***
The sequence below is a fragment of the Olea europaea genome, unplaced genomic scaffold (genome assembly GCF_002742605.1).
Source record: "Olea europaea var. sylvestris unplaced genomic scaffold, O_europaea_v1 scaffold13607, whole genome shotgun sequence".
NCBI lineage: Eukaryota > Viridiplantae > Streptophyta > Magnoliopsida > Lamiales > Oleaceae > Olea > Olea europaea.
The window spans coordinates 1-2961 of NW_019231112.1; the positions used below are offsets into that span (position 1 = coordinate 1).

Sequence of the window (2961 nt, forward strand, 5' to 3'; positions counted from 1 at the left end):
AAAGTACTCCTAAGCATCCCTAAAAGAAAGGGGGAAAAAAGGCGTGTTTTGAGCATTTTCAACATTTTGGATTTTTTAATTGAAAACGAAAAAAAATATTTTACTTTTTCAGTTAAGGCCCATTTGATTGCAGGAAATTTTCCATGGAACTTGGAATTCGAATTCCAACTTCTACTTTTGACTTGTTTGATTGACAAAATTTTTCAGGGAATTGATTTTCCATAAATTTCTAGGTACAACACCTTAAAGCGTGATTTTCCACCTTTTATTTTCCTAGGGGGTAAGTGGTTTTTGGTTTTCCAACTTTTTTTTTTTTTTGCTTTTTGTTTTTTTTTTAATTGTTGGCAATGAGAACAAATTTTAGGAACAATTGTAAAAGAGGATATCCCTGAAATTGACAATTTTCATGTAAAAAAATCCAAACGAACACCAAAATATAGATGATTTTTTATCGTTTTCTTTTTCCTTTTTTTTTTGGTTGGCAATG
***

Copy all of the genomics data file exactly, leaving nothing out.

The sequence below is a fragment of the Olea europaea genome, unplaced genomic scaffold (genome assembly GCF_002742605.1).
Source record: "Olea europaea var. sylvestris unplaced genomic scaffold, O_europaea_v1 scaffold13607, whole genome shotgun sequence".
NCBI lineage: Eukaryota > Viridiplantae > Streptophyta > Magnoliopsida > Lamiales > Oleaceae > Olea > Olea europaea.
The window spans coordinates 1-2961 of NW_019231112.1; the positions used below are offsets into that span (position 1 = coordinate 1).

Sequence of the window (2961 nt, forward strand, 5' to 3'; positions counted from 1 at the left end):
AAAGTACTCCTAAGCATCCCTAAAAGAAAGGGGGAAAAAAGGCGTGTTTTGAGCATTTTCAACATTTTGGATTTTTTAATTGAAAACGAAAAAAAATATTTTACTTTTTCAGTTAAGGCCCATTTGATTGCAGGAAATTTTCCATGGAACTTGGAATTCGAATTCCAACTTCTACTTTTGACTTGTTTGATTGACAAAATTTTTCAGGGAATTGATTTTCCATAAATTTCTAGGTACAACACCTTAAAGCGTGATTTTCCACCTTTTATTTTCCTAGGGGGTAAGTGGTTTTTGGTTTTCCAACTTTTTTTTTTTTTTGCTTTTTGTTTTTTTTTTAATTGTTGGCAATGAGAACAAATTTTAGGAACAATTGTAAAAGAGGATATCCCTGAAATTGACAATTTTCATGTAAAAAAATCCAAACGAACACCAAAATATAGATGATTTTTTATCGTTTTCTTTTTCCTTTTTTTTTTGGTTGGCAATG